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Gardening in the shade is one of the larger challenges that most gardeners face sometime – if not today, then eventually. Landscapes and gardens evolve; change is the norm. Roses and coreopsis that flowered profusely in a young garden become spindly and barren as trees mature. Hostas diminish as an oak tree’s roots invade its space. Different plants suit now-shadier sites.

Gardeners, too, change. Perhaps your heat tolerance is less than when you were 30, or the dermatologist has given you the talk about avoiding direct sunshine. Perhaps the increasingly shady garden is doing you a favor.

What kind of shade?

Every chapter and talk about shade defines shade variations:

Part shade is usually considered three to six hours of direct sun in the morning or late afternoon with solid shade the rest of the time, or continual dappled shade provided by a high tree canopy.

Light (thin) shade describes a location with a couple of hours of morning or late-day sun that is otherwise shaded by immature trees or high tree branches.

Medium or high shade is just a bit dimmer, with more solid tree canopies covering the plants and only a bit of daily sunshine.

Full shade or heavy shade – well, you get the picture. Few situations perfectly match the definitions, and you’ll have to analyze each site carefully – not just in June but later in the season as well. Horticulturists can guide you, but ultimately you’ll have to experiment with the many possibilities among shade plants.

Consider the underground

If shade were merely a function of light intensity, plant selection would be simple. But most shade is caused by trees, and all trees have roots – in fact roots that generally occupy the top 8 inches of soil and grow much farther outward than the trees’ widest branches. So any plants within a tree’s sphere of influence have to compete below ground for water, nutrients and just plain space. No wonder the hosta weakens and the astilbe turns puny as the young oaks and maples attain maturity. This kind of shade – usually called dry shade – is the most difficult place for shrubs or perennials to inhabit, and requires careful plant selection and site manipulation.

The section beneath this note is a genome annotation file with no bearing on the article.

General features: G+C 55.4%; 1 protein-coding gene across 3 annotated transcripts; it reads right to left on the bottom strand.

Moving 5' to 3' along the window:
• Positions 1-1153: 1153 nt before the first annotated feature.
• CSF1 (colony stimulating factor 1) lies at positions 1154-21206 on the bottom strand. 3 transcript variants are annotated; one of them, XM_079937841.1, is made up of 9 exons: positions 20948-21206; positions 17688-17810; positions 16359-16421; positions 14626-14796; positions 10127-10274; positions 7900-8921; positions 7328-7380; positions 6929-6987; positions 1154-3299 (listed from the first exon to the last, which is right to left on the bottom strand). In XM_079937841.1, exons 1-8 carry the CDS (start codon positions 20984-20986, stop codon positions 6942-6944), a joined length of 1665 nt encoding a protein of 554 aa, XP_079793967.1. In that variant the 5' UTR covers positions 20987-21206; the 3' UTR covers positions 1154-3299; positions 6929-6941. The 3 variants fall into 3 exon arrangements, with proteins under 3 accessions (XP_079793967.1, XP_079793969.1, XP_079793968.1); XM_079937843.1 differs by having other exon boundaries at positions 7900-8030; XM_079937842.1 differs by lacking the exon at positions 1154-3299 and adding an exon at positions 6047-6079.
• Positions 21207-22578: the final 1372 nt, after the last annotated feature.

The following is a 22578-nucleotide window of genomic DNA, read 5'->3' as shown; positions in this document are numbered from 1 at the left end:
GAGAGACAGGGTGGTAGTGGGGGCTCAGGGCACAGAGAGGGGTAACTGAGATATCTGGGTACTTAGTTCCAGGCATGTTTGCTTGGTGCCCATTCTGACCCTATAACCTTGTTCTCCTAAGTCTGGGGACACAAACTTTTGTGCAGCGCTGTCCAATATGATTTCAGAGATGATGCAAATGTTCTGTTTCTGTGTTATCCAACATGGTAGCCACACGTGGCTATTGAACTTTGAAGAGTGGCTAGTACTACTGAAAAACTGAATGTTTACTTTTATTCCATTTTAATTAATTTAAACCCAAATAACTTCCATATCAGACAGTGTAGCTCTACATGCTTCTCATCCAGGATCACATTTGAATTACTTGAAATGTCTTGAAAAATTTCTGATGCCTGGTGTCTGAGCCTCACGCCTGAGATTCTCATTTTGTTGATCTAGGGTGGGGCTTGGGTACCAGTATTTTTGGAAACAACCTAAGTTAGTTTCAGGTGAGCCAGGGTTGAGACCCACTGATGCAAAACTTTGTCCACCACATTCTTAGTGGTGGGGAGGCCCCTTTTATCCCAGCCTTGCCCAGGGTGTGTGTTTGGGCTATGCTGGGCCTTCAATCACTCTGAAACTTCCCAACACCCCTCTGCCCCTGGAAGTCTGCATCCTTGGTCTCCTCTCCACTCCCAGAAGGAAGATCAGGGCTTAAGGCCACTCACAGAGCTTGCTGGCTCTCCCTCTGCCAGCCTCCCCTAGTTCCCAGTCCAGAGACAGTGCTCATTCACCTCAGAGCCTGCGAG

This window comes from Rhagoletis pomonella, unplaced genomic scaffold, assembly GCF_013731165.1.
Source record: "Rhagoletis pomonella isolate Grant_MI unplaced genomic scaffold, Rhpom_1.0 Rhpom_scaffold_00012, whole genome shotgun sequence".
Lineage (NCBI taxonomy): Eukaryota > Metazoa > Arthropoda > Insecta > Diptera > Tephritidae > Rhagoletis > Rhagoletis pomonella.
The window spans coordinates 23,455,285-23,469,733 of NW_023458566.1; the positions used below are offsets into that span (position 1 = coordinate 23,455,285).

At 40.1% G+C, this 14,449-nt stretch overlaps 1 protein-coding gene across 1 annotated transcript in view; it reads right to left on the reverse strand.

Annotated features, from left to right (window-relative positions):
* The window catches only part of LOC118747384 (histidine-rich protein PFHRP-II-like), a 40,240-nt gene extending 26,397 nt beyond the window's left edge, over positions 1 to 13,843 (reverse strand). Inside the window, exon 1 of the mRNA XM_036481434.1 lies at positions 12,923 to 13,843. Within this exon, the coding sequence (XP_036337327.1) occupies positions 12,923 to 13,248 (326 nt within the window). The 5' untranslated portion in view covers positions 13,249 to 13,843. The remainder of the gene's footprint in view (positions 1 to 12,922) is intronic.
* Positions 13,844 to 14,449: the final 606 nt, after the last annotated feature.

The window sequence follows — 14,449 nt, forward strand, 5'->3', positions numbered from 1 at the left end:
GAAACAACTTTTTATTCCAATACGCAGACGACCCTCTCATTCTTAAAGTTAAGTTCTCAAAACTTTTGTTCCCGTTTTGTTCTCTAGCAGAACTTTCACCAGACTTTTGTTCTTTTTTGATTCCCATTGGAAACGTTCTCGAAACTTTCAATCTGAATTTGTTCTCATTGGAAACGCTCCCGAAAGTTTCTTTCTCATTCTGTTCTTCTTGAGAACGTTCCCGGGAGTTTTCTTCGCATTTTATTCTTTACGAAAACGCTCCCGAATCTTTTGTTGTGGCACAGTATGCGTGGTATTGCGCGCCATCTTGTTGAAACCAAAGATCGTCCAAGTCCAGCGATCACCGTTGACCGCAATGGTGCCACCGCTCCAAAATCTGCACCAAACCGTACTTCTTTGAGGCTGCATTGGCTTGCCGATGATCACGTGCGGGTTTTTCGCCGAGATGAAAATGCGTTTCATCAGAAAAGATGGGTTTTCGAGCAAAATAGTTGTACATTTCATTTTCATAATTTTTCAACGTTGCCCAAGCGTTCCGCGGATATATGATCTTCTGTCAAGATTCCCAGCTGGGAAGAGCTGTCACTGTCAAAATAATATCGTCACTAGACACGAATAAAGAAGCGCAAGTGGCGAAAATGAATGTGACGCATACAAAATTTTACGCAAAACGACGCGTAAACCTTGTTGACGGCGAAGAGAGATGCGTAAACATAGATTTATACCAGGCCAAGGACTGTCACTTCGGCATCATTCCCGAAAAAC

In a recent program on shade gardening, hosta expert and author Mike Shadrack described his struggle in a woodland garden: “I dug careful planting holes among the tree roots and used ample compost, knowing that naturally the roots would encroach – but I planned to recut a circle around every hosta every year, to foil those roots. But the garden is enormous and that job never quite gets done. I’ve found that hostas and other perennials near trees seem to do well for three years or so and then seem to stop growing– or even get smaller. Time to dig them up, tease out the tree roots and replant them.”

Plants that require moist soil suffer the most in competition with tree roots. An astilbe in the shade of your house might do twice as well as an astilbe under a tree, given the exact same amount of light. Provide moist soil or don’t bother with astilbes (or Rodgersia, Sanguisorba or Ligularia for that matter).

Right plants for dry shade

Setting the moisture lovers aside, many perennials and shrubs are excellent choices for planting under trees. Plants listed here are cold-hardy; heights shown are approximate – many factors intervene. Just remember that all new plantings need good soil (with the correct pH) and ample water while they get established; after that most will be quite drought tolerant.

• Medium to large deciduous shrubs (4–7 feet)

Calycanthus floridus (Carolina Allspice)

Clethra alnifolia (Summersweet), many sized cultivars

Eleutherococcus sieboldiana ‘Variegatus’ (formerly Acanthopanax), sometimes called Five-leaf Aralia. Don’t let the names scare you.

Aralia racemosa (Spikenard)

Hydrangea quercifolia (Oakleaf Hydrangea)

Viburnum – many

Rhododendron

• Short deciduous shrubs (2–4 feet)

Rhus aromatica (Fragrant sumac)

Diervillea lonicera (Bush honeysuckle)

Itea virginica (Sweetspire) ‘Little Henry’ (taller cultivars available)

• Evergreen shrubs (Plants marked * need wind protection)

Buxus (Boxwood)

Pieris japonica* (Japanese Pieris)

Chamaecyparis obtusa

Cryptomeria japonica*

Perennials (Plants marked ** spread easily)

Alchemilla mollis** (Ladies’ Mantle)

Anthyrium augustum (Lady Fern)

Aruncus dioicus (Goatsbeard)

Bergenia

Brunnera

Campanulas (some)

Epimediums**

Perennial Geraniums**

Helleborus

Lamium**

Solomon’s Seal

Sweet Woodruff**

Wild Ginger**

Many spring-blooming bulbs

Under-tree techniques

Assuming you don’t want to kill the trees providing your shade, remember their needs and the fragility of their root structures when you plant among them. Never raise the soil level more than 4 inches on top of tree root areas, and never let soil touch the tree trunk; start any planting holes several inches away from the trunk. Plant only a few plants around the tree root zone, and let the plants spread out naturally. If you use logs or rocks to enclose a bed, keep it small and limit the weight you apply on top of the tree roots. Avoid putting weight – machinery or even your own – on tree root areas. Keep root areas mulched and use boards to establish limited foot traffic routes.

With careful plant selection and effort you can establish a tranquil, woodland-like, layered planting in the shade, and it may become your favorite place.

Sally Cunningham is a garden writer, lecturer and consultant.